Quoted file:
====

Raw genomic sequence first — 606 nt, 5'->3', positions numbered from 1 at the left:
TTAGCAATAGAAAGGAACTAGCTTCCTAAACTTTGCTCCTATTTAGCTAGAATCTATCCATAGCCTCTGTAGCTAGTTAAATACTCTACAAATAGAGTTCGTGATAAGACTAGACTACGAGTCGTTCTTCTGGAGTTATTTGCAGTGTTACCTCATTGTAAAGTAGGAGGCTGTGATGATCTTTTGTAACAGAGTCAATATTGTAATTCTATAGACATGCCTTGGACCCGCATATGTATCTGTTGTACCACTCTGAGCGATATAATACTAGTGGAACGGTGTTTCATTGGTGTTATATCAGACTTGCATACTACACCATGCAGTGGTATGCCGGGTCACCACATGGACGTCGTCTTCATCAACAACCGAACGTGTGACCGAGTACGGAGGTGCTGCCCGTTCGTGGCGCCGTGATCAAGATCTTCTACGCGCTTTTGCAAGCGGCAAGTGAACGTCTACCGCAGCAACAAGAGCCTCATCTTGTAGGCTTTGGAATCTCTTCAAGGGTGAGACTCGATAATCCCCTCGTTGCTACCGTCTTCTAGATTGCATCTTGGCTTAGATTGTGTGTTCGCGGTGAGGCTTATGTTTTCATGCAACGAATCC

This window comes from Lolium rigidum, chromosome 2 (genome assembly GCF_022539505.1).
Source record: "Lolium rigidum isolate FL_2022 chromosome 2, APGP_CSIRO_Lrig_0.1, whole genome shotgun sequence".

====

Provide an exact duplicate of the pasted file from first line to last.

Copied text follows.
Raw genomic sequence first — 606 nt, 5'->3', positions numbered from 1 at the left:
TTAGCAATAGAAAGGAACTAGCTTCCTAAACTTTGCTCCTATTTAGCTAGAATCTATCCATAGCCTCTGTAGCTAGTTAAATACTCTACAAATAGAGTTCGTGATAAGACTAGACTACGAGTCGTTCTTCTGGAGTTATTTGCAGTGTTACCTCATTGTAAAGTAGGAGGCTGTGATGATCTTTTGTAACAGAGTCAATATTGTAATTCTATAGACATGCCTTGGACCCGCATATGTATCTGTTGTACCACTCTGAGCGATATAATACTAGTGGAACGGTGTTTCATTGGTGTTATATCAGACTTGCATACTACACCATGCAGTGGTATGCCGGGTCACCACATGGACGTCGTCTTCATCAACAACCGAACGTGTGACCGAGTACGGAGGTGCTGCCCGTTCGTGGCGCCGTGATCAAGATCTTCTACGCGCTTTTGCAAGCGGCAAGTGAACGTCTACCGCAGCAACAAGAGCCTCATCTTGTAGGCTTTGGAATCTCTTCAAGGGTGAGACTCGATAATCCCCTCGTTGCTACCGTCTTCTAGATTGCATCTTGGCTTAGATTGTGTGTTCGCGGTGAGGCTTATGTTTTCATGCAACGAATCC

This window comes from Lolium rigidum, chromosome 2 (genome assembly GCF_022539505.1).
Source record: "Lolium rigidum isolate FL_2022 chromosome 2, APGP_CSIRO_Lrig_0.1, whole genome shotgun sequence".